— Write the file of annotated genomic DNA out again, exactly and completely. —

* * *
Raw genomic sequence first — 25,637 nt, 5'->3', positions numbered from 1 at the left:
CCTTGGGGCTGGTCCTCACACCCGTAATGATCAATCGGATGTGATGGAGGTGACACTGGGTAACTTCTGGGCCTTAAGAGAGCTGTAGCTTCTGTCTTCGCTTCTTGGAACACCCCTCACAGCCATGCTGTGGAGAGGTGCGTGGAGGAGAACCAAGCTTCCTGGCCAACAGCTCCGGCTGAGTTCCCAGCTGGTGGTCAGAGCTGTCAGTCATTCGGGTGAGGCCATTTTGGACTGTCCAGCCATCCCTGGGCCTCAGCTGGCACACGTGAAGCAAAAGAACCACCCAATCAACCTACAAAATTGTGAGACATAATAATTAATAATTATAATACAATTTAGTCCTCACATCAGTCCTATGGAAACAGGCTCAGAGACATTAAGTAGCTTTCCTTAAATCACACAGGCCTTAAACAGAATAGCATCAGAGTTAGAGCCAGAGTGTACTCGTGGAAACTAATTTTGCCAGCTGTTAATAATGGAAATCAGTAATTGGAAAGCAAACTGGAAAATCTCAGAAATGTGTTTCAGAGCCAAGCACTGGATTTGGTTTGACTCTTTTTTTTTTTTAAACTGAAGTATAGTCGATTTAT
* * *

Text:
Raw genomic sequence first — 25,637 nt, 5'->3', positions numbered from 1 at the left:
CCTTGGGGCTGGTCCTCACACCCGTAATGATCAATCGGATGTGATGGAGGTGACACTGGGTAACTTCTGGGCCTTAAGAGAGCTGTAGCTTCTGTCTTCGCTTCTTGGAACACCCCTCACAGCCATGCTGTGGAGAGGTGCGTGGAGGAGAACCAAGCTTCCTGGCCAACAGCTCCGGCTGAGTTCCCAGCTGGTGGTCAGAGCTGTCAGTCATTCGGGTGAGGCCATTTTGGACTGTCCAGCCATCCCTGGGCCTCAGCTGGCACACGTGAAGCAAAAGAACCACCCAATCAACCTACAAAATTGTGAGACATAATAATTAATAATTATAATACAATTTAGTCCTCACATCAGTCCTATGGAAACAGGCTCAGAGACATTAAGTAGCTTTCCTTAAATCACACAGGCCTTAAACAGAATAGCATCAGAGTTAGAGCCAGAGTGTACTCGTGGAAACTAATTTTGCCAGCTGTTAATAATGGAAATCAGTAATTGGAAAGCAAACTGGAAAATCTCAGAAATGTGTTTCAGAGCCAAGCACTGGATTTGGTTTGACTCTTTTTTTTTTTTAAACTGAAGTATAGTCGATTTAT